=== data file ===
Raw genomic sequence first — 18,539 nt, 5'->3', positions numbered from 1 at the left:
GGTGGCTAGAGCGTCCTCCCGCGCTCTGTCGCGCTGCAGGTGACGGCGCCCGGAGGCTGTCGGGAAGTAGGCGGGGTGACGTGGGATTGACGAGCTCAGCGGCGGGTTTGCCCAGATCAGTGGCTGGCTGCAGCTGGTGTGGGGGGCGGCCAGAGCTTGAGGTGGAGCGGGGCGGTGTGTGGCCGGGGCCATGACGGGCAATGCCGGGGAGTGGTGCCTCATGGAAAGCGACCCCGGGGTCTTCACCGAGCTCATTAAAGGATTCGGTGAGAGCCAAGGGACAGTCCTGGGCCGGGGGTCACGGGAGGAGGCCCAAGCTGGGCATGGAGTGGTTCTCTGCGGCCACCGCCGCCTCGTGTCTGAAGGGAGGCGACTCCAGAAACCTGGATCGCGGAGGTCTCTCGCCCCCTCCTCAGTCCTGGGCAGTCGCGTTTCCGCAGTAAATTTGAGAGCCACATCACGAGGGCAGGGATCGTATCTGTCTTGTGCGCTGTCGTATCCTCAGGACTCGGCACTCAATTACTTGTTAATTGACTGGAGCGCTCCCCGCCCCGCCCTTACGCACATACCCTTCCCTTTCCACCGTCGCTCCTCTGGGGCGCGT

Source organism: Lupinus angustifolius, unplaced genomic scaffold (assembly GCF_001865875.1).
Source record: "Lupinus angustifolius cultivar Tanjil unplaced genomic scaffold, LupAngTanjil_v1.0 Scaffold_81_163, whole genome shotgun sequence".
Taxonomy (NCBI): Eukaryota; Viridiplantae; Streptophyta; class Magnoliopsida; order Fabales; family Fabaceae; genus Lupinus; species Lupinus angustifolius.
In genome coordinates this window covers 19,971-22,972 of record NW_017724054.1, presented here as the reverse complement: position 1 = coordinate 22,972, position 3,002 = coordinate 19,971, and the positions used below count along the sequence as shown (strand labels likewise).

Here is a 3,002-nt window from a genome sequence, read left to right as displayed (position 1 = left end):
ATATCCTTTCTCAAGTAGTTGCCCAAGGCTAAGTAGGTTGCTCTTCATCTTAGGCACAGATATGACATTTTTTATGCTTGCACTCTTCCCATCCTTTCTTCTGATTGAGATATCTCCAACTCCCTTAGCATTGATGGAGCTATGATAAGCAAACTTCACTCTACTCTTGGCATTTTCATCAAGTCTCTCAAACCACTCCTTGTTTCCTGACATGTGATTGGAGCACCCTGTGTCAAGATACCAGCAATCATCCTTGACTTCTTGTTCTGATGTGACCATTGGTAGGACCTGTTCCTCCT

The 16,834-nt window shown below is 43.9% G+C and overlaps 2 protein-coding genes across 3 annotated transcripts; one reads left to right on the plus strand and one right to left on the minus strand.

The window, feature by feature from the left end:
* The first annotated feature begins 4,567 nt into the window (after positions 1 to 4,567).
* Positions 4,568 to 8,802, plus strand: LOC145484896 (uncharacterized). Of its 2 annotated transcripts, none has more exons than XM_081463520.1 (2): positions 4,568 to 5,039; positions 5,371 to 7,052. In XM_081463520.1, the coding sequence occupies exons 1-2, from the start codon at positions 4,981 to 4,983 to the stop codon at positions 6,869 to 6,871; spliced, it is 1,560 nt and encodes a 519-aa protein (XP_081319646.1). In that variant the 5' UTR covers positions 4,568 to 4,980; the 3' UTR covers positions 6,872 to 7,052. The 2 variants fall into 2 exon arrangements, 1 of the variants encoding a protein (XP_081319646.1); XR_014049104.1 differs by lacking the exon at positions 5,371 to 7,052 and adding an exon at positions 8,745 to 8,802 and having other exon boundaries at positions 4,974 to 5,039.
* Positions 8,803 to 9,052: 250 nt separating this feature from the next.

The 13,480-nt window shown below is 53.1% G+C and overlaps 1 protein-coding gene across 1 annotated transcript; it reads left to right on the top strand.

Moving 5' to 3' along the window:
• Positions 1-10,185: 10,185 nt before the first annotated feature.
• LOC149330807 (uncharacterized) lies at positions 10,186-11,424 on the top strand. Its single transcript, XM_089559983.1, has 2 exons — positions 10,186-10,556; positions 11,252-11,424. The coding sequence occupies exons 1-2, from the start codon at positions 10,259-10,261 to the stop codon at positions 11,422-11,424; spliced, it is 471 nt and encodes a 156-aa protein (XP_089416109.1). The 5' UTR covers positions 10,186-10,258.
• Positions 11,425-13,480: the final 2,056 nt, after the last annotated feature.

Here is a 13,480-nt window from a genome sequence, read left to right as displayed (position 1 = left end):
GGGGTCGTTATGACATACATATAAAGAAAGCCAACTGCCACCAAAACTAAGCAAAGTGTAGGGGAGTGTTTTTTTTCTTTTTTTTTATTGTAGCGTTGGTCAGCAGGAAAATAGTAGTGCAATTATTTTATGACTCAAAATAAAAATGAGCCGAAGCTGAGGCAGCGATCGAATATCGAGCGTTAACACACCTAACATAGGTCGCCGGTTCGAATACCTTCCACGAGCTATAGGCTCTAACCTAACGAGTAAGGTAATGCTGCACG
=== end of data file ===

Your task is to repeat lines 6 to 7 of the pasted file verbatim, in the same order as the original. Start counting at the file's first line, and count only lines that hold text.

In genome coordinates this window covers 19,971-22,972 of record NW_017724054.1, presented here as the reverse complement: position 1 = coordinate 22,972, position 3,002 = coordinate 19,971, and the positions used below count along the sequence as shown (strand labels likewise).

Here is a 3,002-nt window from a genome sequence, read left to right as displayed (position 1 = left end):